Sarkozy in police custody over poll campaign funding

Pauline Gross
March 21, 2018

French authorities have detained former president Nicolas Sarkozy to question him regarding allegations of illegal campaign funding from the late Libyan leader Muammar Gaddafi, BBC reported Tuesday.

The suspicions behind this case first emerged in 2012, when the investigative news website Mediapart published a report suggesting that Mr. Sarkozy's 2007 campaign had received up to 50 million euros, or almost $62 million at current exchange rates, from the regime of Colonel Qaddafi, the longtime Libyan strongman who was killed in 2011.

France opened a judicial inquiry in 2013 into allegations that Sarkozy's successful 2007 election bid benefited from illicit funds from Gaddafi.

In June 2016, French judges ruled that a document claiming Sarkozy was offered 50 million euros ($56.8 million) as an election campaign donation by Libyan ruler Muammar Gaddafi was authentic.

Sarkozy's custody could be heard over such affairs for 48 hours, and he risks to be convicted after the questioning, according to the report.

Sarkozy is facing a separate case for concealing election over-expenditure in his failed 2012 campaign.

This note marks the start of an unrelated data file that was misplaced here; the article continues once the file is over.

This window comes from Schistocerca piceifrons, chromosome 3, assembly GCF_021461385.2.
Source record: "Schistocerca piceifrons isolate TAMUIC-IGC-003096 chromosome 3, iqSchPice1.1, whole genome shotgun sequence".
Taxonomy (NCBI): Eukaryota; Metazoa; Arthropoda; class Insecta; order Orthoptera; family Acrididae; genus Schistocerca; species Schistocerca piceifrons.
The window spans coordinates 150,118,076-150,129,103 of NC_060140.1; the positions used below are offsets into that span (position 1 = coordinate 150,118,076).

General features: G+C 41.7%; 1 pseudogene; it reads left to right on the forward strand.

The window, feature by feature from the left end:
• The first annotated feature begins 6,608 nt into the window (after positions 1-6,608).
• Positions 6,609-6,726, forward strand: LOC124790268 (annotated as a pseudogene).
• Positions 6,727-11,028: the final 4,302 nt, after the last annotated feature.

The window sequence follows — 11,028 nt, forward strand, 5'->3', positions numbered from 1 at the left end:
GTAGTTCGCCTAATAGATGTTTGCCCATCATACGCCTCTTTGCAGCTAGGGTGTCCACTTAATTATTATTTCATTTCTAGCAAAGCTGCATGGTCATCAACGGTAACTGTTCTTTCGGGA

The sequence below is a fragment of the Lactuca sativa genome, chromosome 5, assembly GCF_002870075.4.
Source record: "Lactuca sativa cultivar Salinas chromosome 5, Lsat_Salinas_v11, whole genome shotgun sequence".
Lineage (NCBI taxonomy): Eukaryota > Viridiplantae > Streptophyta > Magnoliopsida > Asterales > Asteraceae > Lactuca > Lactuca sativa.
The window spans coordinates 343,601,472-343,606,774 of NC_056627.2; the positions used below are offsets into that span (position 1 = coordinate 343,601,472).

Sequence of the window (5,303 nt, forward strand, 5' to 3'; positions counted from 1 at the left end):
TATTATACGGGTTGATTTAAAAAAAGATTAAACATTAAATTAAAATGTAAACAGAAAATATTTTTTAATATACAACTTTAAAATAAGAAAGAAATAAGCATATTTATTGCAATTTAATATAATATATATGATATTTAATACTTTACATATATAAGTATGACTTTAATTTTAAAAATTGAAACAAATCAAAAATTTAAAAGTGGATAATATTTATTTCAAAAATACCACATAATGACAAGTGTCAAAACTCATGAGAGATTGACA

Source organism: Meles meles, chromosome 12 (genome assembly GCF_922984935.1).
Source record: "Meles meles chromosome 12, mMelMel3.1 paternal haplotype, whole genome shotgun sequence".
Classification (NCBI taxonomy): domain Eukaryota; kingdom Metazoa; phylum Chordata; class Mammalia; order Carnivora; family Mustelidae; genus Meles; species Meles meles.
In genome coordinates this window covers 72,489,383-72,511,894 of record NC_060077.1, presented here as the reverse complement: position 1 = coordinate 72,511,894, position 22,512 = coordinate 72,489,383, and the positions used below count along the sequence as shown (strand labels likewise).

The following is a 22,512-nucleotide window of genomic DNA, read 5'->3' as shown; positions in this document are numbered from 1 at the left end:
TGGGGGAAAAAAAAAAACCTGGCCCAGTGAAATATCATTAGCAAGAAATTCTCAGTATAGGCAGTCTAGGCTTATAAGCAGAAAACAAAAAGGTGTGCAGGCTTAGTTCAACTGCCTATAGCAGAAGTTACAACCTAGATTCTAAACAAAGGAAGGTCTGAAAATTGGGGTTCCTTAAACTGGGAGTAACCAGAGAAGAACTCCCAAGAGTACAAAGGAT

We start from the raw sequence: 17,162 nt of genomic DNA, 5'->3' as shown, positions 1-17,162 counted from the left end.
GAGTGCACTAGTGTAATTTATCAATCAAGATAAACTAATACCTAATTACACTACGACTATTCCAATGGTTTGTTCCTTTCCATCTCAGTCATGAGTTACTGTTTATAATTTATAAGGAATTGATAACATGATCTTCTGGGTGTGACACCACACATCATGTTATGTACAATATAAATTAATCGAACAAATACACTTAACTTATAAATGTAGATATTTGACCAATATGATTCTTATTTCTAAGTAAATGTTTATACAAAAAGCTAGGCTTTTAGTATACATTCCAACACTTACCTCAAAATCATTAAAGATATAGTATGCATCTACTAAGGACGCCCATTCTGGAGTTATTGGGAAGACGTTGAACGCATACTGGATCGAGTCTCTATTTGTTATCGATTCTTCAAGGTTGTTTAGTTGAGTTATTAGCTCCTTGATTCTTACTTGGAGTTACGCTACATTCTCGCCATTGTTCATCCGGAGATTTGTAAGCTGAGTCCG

In 2012, Mediapart, a French investigative news outlet, published a report suggesting that Sarkozy's campaign had taken more than $60 million from Gadhafi's government.

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Alleged payments would also violate French laws on foreign financing and declaring the source of campaign funds.

Mr Takieddine claims he delivered three suitcases stuffed with cash to Paris between 2006 and 2007, and handed them over to Mr Sarkozy in the interior ministry when he was a minister.

Mr Sarkozy was quizzed by police at the Nanterre police station, west of Paris, a person with direct knowledge of the case told the Associated Press.

A lawyer for Sarkozy could not immediately be reached for comment.

His son, Saif Al-Islam Gaddafi, told euronews in 2011 that "Sarkozy has to give back the money he accepted from Libya to finance his electoral campaign".

But Sarkozy then put France in the forefront of Nato-led airstrikes against Gaddafi's troops that helped rebel fighters topple his regime in 2011.

Other reports by GizPress

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